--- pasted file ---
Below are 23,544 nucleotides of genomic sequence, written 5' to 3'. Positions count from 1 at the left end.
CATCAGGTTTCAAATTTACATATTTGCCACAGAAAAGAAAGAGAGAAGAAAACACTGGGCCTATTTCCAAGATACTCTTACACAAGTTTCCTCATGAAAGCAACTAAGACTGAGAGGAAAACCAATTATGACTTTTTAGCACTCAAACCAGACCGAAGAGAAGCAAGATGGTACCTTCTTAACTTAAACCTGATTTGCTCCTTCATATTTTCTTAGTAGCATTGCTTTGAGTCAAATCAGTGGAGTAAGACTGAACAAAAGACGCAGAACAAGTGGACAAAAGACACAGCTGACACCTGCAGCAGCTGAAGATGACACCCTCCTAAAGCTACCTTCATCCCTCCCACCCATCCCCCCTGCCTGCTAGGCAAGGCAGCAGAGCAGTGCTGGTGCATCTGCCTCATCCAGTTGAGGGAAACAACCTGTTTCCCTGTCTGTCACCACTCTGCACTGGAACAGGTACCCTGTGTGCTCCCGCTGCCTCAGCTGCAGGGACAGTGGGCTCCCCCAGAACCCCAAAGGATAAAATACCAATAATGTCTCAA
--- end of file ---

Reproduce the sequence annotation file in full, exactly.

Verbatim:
Below are 23,544 nucleotides of genomic sequence, written 5' to 3'. Positions count from 1 at the left end.
CATCAGGTTTCAAATTTACATATTTGCCACAGAAAAGAAAGAGAGAAGAAAACACTGGGCCTATTTCCAAGATACTCTTACACAAGTTTCCTCATGAAAGCAACTAAGACTGAGAGGAAAACCAATTATGACTTTTTAGCACTCAAACCAGACCGAAGAGAAGCAAGATGGTACCTTCTTAACTTAAACCTGATTTGCTCCTTCATATTTTCTTAGTAGCATTGCTTTGAGTCAAATCAGTGGAGTAAGACTGAACAAAAGACGCAGAACAAGTGGACAAAAGACACAGCTGACACCTGCAGCAGCTGAAGATGACACCCTCCTAAAGCTACCTTCATCCCTCCCACCCATCCCCCCTGCCTGCTAGGCAAGGCAGCAGAGCAGTGCTGGTGCATCTGCCTCATCCAGTTGAGGGAAACAACCTGTTTCCCTGTCTGTCACCACTCTGCACTGGAACAGGTACCCTGTGTGCTCCCGCTGCCTCAGCTGCAGGGACAGTGGGCTCCCCCAGAACCCCAAAGGATAAAATACCAATAATGTCTCAA